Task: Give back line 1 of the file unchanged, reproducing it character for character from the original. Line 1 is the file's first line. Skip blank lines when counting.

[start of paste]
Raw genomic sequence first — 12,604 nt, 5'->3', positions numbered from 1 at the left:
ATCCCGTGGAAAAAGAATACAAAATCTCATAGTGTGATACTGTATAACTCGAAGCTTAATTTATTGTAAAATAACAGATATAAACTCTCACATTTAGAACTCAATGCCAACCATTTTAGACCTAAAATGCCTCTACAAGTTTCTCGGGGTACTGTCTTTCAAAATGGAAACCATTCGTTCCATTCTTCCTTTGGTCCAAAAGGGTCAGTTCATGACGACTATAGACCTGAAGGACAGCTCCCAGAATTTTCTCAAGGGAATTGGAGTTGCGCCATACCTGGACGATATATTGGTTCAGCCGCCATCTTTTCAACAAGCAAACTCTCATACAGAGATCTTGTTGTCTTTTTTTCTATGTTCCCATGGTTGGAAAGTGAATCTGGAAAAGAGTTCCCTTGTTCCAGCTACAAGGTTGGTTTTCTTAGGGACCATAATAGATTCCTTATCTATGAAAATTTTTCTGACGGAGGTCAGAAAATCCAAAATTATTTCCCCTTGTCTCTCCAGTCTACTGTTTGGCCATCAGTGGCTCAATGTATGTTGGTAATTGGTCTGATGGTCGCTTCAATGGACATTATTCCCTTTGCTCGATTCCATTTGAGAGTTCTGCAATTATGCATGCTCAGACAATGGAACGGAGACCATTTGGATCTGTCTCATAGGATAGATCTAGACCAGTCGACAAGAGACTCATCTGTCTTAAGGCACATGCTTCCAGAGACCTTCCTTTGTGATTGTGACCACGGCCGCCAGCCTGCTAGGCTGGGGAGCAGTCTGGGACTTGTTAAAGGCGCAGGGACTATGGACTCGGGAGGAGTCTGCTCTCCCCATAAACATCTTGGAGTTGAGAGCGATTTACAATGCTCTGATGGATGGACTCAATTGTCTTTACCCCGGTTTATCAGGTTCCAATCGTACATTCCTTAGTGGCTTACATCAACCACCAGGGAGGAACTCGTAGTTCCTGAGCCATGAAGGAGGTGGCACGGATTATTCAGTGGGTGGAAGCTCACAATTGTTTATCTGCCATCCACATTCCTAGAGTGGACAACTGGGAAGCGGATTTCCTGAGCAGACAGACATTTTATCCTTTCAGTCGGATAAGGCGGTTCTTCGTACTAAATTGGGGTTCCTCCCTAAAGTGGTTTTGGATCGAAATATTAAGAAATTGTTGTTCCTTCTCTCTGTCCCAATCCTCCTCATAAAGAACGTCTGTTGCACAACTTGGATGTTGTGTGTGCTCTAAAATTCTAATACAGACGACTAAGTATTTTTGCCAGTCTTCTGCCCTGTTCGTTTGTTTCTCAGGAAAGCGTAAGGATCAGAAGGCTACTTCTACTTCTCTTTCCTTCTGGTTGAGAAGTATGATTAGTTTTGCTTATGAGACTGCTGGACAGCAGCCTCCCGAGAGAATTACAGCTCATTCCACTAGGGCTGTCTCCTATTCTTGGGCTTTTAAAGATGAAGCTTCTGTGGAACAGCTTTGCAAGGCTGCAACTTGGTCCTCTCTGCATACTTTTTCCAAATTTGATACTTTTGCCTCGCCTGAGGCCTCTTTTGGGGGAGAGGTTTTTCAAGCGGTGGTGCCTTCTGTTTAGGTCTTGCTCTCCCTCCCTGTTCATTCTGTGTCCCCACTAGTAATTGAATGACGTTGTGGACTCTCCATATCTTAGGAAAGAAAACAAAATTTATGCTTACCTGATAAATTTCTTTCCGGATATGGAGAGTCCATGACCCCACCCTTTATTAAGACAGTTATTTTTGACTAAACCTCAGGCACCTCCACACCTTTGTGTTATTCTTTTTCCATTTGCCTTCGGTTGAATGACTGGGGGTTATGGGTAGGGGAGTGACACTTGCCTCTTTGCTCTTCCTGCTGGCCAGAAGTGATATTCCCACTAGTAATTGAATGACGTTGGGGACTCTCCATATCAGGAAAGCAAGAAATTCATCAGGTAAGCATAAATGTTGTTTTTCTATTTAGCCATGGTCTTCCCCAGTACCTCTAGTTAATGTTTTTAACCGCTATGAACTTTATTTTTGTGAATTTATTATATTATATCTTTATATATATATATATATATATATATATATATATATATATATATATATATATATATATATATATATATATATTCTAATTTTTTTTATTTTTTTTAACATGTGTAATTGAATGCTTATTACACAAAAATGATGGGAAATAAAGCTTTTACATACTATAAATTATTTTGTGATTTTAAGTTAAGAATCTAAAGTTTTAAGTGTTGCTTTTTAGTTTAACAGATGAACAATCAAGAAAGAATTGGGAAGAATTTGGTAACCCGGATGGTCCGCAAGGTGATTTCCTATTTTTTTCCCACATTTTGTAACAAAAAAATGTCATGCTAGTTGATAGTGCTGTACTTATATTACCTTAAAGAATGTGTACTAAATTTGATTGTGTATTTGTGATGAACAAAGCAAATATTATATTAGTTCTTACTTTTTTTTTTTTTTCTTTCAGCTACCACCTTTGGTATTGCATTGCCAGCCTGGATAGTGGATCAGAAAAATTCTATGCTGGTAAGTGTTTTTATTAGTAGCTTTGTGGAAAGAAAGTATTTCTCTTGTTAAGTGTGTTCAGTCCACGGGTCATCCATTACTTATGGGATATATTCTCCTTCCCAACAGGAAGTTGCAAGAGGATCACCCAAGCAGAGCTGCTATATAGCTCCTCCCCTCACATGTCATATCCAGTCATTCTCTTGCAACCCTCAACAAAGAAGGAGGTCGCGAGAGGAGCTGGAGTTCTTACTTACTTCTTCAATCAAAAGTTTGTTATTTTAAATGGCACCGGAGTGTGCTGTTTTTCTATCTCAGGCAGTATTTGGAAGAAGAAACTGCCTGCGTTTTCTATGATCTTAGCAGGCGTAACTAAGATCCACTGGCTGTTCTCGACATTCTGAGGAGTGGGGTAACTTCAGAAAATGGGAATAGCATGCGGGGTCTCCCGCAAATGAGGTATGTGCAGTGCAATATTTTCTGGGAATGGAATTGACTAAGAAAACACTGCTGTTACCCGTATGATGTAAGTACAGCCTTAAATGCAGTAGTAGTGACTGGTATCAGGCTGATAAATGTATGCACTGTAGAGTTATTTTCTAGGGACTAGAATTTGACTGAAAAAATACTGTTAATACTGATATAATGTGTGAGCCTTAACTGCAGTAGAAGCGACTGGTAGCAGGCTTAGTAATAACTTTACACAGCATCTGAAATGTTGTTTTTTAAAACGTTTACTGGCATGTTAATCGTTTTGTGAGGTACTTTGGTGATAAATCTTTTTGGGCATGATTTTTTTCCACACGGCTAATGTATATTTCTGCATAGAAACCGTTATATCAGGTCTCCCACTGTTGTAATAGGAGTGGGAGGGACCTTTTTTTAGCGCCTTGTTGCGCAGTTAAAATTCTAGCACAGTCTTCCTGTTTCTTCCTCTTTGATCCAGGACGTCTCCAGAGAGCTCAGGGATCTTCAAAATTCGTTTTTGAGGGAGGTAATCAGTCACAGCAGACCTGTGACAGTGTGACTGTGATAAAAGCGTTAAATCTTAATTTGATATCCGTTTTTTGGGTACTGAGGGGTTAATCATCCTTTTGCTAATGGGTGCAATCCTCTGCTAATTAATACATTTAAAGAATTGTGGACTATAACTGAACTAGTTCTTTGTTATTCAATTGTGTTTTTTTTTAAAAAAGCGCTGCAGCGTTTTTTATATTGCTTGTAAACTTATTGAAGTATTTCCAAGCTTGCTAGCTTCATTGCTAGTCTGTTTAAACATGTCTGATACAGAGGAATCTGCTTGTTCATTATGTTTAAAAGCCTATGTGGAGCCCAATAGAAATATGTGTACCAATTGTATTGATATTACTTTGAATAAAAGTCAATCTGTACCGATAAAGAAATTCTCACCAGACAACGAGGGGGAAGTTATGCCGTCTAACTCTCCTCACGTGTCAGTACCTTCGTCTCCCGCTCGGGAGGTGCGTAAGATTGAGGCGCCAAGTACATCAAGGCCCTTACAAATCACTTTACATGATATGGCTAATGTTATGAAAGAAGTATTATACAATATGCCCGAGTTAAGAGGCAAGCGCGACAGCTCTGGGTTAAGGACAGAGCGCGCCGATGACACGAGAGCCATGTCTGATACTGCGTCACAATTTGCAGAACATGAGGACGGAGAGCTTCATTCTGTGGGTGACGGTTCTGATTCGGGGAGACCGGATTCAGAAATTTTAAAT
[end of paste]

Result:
Raw genomic sequence first — 12,604 nt, 5'->3', positions numbered from 1 at the left: